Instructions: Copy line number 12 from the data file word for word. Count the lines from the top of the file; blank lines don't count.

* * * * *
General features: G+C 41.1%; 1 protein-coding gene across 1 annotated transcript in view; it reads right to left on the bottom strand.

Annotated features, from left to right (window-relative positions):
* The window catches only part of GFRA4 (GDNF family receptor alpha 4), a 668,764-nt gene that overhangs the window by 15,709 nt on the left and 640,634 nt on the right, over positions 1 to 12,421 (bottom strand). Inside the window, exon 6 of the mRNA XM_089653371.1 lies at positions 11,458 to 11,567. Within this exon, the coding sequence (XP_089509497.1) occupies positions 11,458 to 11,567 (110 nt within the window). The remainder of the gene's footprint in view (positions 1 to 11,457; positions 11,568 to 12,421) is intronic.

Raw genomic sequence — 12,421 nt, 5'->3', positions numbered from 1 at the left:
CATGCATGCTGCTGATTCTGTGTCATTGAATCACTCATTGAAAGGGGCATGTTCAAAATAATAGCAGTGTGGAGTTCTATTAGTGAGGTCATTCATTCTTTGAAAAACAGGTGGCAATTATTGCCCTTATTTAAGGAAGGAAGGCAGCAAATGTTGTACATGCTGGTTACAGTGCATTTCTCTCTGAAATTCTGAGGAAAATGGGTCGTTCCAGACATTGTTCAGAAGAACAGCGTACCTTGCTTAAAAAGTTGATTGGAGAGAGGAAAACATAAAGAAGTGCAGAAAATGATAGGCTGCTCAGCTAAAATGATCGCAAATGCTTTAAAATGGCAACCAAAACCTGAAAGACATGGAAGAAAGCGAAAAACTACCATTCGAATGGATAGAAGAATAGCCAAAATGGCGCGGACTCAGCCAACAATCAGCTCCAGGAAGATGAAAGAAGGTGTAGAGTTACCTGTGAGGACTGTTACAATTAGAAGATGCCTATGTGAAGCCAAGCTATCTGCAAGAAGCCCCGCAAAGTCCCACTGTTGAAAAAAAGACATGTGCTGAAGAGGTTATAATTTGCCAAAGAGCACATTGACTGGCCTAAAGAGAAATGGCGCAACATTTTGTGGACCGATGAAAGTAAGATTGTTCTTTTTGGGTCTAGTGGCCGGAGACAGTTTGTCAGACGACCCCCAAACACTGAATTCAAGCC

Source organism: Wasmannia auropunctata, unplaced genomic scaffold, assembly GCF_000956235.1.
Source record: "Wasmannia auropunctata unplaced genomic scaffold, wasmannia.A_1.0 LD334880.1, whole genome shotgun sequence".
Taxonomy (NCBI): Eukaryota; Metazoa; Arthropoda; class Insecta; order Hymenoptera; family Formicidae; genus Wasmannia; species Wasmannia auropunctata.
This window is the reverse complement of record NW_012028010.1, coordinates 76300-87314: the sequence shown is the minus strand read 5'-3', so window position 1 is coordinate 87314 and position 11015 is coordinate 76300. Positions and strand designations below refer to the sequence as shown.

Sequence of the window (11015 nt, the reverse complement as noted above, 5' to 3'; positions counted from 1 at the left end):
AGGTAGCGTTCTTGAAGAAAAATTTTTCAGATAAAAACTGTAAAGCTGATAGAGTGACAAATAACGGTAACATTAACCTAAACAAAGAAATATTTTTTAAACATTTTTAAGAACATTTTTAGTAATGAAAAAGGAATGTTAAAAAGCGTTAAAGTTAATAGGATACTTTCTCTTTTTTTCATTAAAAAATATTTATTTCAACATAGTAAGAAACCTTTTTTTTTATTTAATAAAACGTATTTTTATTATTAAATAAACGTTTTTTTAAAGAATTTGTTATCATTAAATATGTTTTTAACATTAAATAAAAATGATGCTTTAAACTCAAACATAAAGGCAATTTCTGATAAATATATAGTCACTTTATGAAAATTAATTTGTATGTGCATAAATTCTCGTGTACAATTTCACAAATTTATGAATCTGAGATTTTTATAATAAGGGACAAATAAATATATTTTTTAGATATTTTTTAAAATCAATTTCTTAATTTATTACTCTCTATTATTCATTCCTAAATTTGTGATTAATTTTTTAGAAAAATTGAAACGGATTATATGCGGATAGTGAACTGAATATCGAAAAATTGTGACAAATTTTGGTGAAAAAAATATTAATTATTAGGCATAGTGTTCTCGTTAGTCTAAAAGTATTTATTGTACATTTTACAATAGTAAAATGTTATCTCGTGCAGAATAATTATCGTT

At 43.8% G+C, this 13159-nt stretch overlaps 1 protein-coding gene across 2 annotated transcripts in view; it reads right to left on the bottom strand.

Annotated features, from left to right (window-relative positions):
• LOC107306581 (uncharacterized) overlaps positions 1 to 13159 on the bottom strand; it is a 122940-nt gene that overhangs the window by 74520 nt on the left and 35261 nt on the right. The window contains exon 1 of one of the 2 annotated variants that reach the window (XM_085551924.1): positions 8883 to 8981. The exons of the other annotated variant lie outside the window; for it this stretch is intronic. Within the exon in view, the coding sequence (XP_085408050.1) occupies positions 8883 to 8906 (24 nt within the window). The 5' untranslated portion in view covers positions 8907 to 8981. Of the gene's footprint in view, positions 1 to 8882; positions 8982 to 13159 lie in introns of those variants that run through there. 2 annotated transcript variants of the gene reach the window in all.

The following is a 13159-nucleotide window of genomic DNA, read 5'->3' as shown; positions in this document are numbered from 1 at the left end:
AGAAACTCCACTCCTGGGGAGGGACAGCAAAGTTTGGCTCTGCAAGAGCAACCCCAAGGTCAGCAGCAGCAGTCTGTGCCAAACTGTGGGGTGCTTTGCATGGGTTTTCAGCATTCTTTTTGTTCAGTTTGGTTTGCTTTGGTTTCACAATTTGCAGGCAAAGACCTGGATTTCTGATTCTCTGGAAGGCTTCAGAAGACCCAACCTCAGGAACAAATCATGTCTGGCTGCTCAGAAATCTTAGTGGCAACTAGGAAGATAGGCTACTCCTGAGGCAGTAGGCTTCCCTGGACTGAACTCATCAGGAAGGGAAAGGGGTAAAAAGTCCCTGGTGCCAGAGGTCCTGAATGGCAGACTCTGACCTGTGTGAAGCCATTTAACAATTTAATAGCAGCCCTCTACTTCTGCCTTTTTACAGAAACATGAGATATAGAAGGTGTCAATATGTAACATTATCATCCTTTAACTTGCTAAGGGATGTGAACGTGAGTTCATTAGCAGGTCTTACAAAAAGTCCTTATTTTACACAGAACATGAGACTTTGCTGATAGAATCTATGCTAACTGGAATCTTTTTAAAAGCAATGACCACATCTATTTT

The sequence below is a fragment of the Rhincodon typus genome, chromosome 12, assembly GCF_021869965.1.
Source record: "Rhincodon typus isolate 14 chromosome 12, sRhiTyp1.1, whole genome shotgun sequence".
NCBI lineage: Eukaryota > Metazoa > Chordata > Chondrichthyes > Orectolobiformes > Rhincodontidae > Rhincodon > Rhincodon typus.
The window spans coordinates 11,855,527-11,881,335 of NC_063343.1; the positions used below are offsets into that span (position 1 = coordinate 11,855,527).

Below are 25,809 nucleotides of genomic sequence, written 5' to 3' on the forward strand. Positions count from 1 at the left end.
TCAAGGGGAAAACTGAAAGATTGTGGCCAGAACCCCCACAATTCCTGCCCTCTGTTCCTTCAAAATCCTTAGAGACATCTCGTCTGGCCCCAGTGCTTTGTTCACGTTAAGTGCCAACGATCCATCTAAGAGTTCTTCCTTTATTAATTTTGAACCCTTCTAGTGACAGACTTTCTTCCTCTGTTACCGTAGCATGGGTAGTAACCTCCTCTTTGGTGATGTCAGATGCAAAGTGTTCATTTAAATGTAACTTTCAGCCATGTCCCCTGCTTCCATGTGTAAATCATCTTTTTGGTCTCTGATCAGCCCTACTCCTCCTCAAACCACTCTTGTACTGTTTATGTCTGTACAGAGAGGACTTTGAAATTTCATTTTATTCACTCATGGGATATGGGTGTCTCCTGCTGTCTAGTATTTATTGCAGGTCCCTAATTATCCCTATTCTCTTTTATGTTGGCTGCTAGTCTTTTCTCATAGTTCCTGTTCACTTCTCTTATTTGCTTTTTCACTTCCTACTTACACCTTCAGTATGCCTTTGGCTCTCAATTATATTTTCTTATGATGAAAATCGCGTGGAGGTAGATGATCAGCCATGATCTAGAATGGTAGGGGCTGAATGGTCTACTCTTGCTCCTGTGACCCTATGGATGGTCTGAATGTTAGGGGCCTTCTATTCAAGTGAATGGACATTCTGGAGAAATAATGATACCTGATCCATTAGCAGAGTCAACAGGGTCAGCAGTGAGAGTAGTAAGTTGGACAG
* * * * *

At 43.8% G+C, this 13159-nt stretch overlaps 1 protein-coding gene across 2 annotated transcripts in view; it reads right to left on the bottom strand.